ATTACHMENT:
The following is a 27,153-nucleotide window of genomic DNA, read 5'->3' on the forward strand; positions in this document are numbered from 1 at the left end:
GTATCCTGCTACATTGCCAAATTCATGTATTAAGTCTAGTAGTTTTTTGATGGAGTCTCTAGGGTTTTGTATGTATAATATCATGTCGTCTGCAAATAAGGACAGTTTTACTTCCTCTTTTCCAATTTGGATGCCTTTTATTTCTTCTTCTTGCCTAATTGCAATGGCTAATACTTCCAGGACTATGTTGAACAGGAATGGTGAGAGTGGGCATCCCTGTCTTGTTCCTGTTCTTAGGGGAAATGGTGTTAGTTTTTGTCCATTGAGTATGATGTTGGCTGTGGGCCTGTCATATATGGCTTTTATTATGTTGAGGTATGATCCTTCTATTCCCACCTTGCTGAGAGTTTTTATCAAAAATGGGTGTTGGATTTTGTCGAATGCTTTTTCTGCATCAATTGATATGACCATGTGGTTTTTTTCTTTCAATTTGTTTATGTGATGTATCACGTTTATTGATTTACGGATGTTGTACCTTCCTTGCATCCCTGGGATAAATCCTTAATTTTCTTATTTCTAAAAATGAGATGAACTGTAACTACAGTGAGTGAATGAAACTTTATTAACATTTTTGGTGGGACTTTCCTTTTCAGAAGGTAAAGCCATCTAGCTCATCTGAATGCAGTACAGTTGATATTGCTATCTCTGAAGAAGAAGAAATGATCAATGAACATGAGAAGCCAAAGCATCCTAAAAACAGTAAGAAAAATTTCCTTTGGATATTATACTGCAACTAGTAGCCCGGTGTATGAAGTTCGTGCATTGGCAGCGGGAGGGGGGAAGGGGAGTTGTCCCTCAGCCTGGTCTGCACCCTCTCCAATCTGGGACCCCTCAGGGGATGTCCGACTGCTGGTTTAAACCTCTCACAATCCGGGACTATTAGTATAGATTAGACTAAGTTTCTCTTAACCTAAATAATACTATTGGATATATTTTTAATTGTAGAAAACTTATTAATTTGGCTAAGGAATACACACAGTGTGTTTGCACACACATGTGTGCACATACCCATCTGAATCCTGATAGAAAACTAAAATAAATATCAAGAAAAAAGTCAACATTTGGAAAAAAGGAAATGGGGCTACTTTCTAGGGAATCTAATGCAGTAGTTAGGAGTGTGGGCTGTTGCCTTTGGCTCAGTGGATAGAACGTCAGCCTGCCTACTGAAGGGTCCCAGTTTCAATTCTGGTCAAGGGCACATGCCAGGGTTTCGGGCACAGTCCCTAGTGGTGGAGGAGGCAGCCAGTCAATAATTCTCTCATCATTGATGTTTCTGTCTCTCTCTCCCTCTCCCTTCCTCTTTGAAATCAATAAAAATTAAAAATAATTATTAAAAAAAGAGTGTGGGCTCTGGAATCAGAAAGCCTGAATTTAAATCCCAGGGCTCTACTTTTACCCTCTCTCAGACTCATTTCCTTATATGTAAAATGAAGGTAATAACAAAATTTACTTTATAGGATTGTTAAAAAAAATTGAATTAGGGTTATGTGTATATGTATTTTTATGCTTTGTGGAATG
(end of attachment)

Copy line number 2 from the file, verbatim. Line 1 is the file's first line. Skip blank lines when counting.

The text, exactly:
GTATCCTGCTACATTGCCAAATTCATGTATTAAGTCTAGTAGTTTTTTGATGGAGTCTCTAGGGTTTTGTATGTATAATATCATGTCGTCTGCAAATAAGGACAGTTTTACTTCCTCTTTTCCAATTTGGATGCCTTTTATTTCTTCTTCTTGCCTAATTGCAATGGCTAATACTTCCAGGACTATGTTGAACAGGAATGGTGAGAGTGGGCATCCCTGTCTTGTTCCTGTTCTTAGGGGAAATGGTGTTAGTTTTTGTCCATTGAGTATGATGTTGGCTGTGGGCCTGTCATATATGGCTTTTATTATGTTGAGGTATGATCCTTCTATTCCCACCTTGCTGAGAGTTTTTATCAAAAATGGGTGTTGGATTTTGTCGAATGCTTTTTCTGCATCAATTGATATGACCATGTGGTTTTTTTCTTTCAATTTGTTTATGTGATGTATCACGTTTATTGATTTACGGATGTTGTACCTTCCTTGCATCCCTGGGATAAATCCTTAATTTTCTTATTTCTAAAAATGAGATGAACTGTAACTACAGTGAGTGAATGAAACTTTATTAACATTTTTGGTGGGACTTTCCTTTTCAGAAGGTAAAGCCATCTAGCTCATCTGAATGCAGTACAGTTGATATTGCTATCTCTGAAGAAGAAGAAATGATCAATGAACATGAGAAGCCAAAGCATCCTAAAAACAGTAAGAAAAATTTCCTTTGGATATTATACTGCAACTAGTAGCCCGGTGTATGAAGTTCGTGCATTGGCAGCGGGAGGGGGGAAGGGGAGTTGTCCCTCAGCCTGGTCTGCACCCTCTCCAATCTGGGACCCCTCAGGGGATGTCCGACTGCTGGTTTAAACCTCTCACAATCCGGGACTATTAGTATAGATTAGACTAAGTTTCTCTTAACCTAAATAATACTATTGGATATATTTTTAATTGTAGAAAACTTATTAATTTGGCTAAGGAATACACACAGTGTGTTTGCACACACATGTGTGCACATACCCATCTGAATCCTGATAGAAAACTAAAATAAATATCAAGAAAAAAGTCAACATTTGGAAAAAAGGAAATGGGGCTACTTTCTAGGGAATCTAATGCAGTAGTTAGGAGTGTGGGCTGTTGCCTTTGGCTCAGTGGATAGAACGTCAGCCTGCCTACTGAAGGGTCCCAGTTTCAATTCTGGTCAAGGGCACATGCCAGGGTTTCGGGCACAGTCCCTAGTGGTGGAGGAGGCAGCCAGTCAATAATTCTCTCATCATTGATGTTTCTGTCTCTCTCTCCCTCTCCCTTCCTCTTTGAAATCAATAAAAATTAAAAATAATTATTAAAAAAAGAGTGTGGGCTCTGGAATCAGAAAGCCTGAATTTAAATCCCAGGGCTCTACTTTTACCCTCTCTCAGACTCATTTCCTTATATGTAAAATGAAGGTAATAACAAAATTTACTTTATAGGATTGTTAAAAAAAATTGAATTAGGGTTATGTGTATATGTATTTTTATGCTTTGTGGAATG